4 Things to Consider When Buying an Older Home
That Victorian mansion and old farmhouse seem so appealing from the street. Inside, everything could be quite a bit more complicated. Older homes may be a wonderful investment of your time and money, but to purchase an old house you must be prepared to care for the home more than you would a newer home.
This checklist will help you determine what you need to know about buying an older house before you make an offer.
1. Structural Condition
No home was intended to last forever, but some can certainly last for hundreds of years. The condition of the home depends largely on the original construction and upkeep.
A home that was built well using quality materials will typically last longer than one built cheaply. How the previous owners have cared for the home also affects its longevity.
Perform a careful inspection of the home and look for problems, such as flooring that needs to be replaced, roof damage or mold. Document your observations, and research how they need to be fixed in an older home. This will help you prioritize the tasks you are willing to take on.
2. Age and Upkeep of Home Systems
The home was probably built at a time when certain modern systems did not exist. Some of the home systems, such as the plumbing, may date with the house, while others are retrofitted after the fact. Ask about these systems and take a long look at them.
A home that relies on window air conditioners and fireplaces may be stiflingly warm in summer, and hard to heat in winter.
Consider requesting a home inspection on systems that were installed in the past 10-20 years. A poor installation or retrofit may make equipment more difficult to repair or replace, and a specialized home inspection will usually identify this and help you with the decision of buying an old house vs new house.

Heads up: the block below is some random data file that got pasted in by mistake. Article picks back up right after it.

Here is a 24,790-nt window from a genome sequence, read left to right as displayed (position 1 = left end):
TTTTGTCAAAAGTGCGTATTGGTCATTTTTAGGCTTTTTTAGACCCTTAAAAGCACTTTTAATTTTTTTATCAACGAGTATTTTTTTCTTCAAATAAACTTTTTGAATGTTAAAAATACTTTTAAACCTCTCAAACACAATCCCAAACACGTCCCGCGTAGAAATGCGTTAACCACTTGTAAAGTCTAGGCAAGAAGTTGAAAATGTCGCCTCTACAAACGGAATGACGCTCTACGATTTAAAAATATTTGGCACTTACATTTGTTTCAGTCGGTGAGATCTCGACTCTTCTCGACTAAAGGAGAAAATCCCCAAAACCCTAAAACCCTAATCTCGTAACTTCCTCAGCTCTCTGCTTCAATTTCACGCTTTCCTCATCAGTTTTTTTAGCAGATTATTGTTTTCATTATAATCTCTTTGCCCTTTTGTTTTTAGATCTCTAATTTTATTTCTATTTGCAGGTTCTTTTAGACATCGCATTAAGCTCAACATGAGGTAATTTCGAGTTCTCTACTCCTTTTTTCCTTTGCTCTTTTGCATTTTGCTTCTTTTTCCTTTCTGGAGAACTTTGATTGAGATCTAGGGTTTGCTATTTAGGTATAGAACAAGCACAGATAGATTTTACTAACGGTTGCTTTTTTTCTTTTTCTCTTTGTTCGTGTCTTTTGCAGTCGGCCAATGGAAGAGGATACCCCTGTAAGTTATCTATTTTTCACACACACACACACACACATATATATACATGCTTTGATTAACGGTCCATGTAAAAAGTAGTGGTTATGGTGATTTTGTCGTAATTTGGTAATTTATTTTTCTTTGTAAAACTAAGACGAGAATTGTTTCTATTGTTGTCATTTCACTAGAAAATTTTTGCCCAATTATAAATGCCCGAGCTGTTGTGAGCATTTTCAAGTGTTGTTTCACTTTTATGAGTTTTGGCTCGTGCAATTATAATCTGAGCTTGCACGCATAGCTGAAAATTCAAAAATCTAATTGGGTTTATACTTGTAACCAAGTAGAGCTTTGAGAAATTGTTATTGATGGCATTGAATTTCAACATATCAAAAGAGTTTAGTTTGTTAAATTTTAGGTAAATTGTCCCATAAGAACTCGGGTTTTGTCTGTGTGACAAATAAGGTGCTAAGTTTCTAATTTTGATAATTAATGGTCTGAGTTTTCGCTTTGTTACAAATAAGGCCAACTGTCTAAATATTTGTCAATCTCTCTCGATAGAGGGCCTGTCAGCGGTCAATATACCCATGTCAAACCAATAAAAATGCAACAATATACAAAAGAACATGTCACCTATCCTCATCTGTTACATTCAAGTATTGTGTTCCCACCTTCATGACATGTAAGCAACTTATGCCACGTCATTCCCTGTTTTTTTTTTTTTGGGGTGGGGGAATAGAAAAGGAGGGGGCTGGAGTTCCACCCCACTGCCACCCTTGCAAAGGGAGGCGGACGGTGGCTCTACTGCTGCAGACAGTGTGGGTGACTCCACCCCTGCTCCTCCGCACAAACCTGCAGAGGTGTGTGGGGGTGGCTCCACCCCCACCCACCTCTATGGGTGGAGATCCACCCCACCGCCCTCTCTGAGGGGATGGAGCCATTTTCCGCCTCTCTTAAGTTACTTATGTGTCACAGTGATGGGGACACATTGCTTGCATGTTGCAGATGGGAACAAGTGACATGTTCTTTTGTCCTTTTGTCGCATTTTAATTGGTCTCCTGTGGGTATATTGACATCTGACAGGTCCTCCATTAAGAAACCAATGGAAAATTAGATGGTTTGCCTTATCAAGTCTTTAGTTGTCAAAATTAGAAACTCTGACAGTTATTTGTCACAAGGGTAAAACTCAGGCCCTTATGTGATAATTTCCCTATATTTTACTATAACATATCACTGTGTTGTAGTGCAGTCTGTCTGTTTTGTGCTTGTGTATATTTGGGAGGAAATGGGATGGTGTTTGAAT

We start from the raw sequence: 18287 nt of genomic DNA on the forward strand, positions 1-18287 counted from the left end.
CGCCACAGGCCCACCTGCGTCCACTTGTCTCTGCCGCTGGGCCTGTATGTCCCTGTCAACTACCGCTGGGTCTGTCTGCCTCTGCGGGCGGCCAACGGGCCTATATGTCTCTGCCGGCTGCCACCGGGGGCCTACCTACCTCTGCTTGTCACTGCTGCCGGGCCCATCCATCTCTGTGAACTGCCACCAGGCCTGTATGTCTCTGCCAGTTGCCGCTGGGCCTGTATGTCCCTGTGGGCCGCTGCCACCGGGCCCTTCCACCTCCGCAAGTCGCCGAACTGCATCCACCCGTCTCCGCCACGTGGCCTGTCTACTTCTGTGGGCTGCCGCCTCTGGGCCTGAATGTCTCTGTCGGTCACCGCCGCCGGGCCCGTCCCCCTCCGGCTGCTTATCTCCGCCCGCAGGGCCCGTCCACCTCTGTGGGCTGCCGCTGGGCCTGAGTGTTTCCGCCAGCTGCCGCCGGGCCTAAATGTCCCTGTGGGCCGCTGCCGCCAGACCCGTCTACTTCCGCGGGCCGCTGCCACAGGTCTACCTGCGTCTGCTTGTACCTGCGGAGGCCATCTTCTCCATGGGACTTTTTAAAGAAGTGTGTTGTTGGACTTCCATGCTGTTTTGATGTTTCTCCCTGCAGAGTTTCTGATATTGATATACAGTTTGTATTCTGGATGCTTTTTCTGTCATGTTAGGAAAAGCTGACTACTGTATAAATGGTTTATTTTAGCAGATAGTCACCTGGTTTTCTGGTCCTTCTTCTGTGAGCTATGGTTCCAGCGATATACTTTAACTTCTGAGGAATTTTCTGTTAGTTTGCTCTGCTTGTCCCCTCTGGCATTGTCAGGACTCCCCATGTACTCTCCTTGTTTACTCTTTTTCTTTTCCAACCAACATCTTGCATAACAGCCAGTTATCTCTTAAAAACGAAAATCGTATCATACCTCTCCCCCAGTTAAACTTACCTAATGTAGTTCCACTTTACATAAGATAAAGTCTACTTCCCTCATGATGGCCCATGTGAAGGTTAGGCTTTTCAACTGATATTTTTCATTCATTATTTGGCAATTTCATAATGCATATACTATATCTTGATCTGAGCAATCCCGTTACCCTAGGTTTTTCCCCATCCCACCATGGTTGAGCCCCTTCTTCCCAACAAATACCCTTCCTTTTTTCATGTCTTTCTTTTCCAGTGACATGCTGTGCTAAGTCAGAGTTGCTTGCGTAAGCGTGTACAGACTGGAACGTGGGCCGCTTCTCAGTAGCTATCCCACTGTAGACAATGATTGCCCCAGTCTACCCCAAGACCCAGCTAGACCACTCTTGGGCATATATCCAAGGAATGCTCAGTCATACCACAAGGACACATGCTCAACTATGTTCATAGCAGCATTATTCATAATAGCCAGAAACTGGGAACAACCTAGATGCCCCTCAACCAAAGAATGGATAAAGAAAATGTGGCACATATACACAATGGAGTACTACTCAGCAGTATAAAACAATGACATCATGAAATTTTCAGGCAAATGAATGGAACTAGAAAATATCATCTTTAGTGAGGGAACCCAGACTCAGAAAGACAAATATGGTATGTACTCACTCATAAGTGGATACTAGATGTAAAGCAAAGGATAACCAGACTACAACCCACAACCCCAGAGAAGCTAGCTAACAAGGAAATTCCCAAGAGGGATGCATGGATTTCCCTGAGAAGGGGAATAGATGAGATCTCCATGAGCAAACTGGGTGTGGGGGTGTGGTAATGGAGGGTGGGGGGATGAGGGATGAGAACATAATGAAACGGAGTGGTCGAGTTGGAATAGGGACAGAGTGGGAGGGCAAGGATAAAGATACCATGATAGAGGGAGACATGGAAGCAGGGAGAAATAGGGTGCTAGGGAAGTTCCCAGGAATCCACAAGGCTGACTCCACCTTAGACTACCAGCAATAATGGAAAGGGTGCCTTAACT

3. Ability to Retrofit
Virtually any home that was built prior to the 1970s has had some upgrades over the decades. However, this is no guarantee that the renovated old house will be able to sustain the updates or improvements that you have in mind. You may long for a classic Victorian home with central heating, but the home may not support ductwork installation.
It is crucial you find a home that is a good candidate for the way you want to live in it. Otherwise, you will waste time and money trying to make the home more comfortable while you sit in discomfort. There is a lot of variation in old or historic homes, so you may need to look at several homes before you find one that will survive retrofitting or upgrades.
4. Restrictions on Additions or Remodeling
Many older homes are located in historic districts or are labeled historic homes by the city or region. Any homes you consider with this classification may have limits on the additions or changes you can make, especially to the exterior structure of the home. Historic districts usually have regulations on the color of exterior paint you must use, or the type of siding you can purchase.
You may be limited to making additions that maintain the same architectural style as the rest of the home. Usually, cities openly publish their policies for these homes, so you can find out well in advance what will be expected of you as a homeowner.
Are old houses worth buying? If you aspire to own an older home, you may have years ahead of delighted ownership of a town treasure. A thorough inspection of each home you want to buy helps you to minimize stress and reduce costs spent on unexpected repairs and improvements. That way, you can buy an older home on your terms, with all the information you need.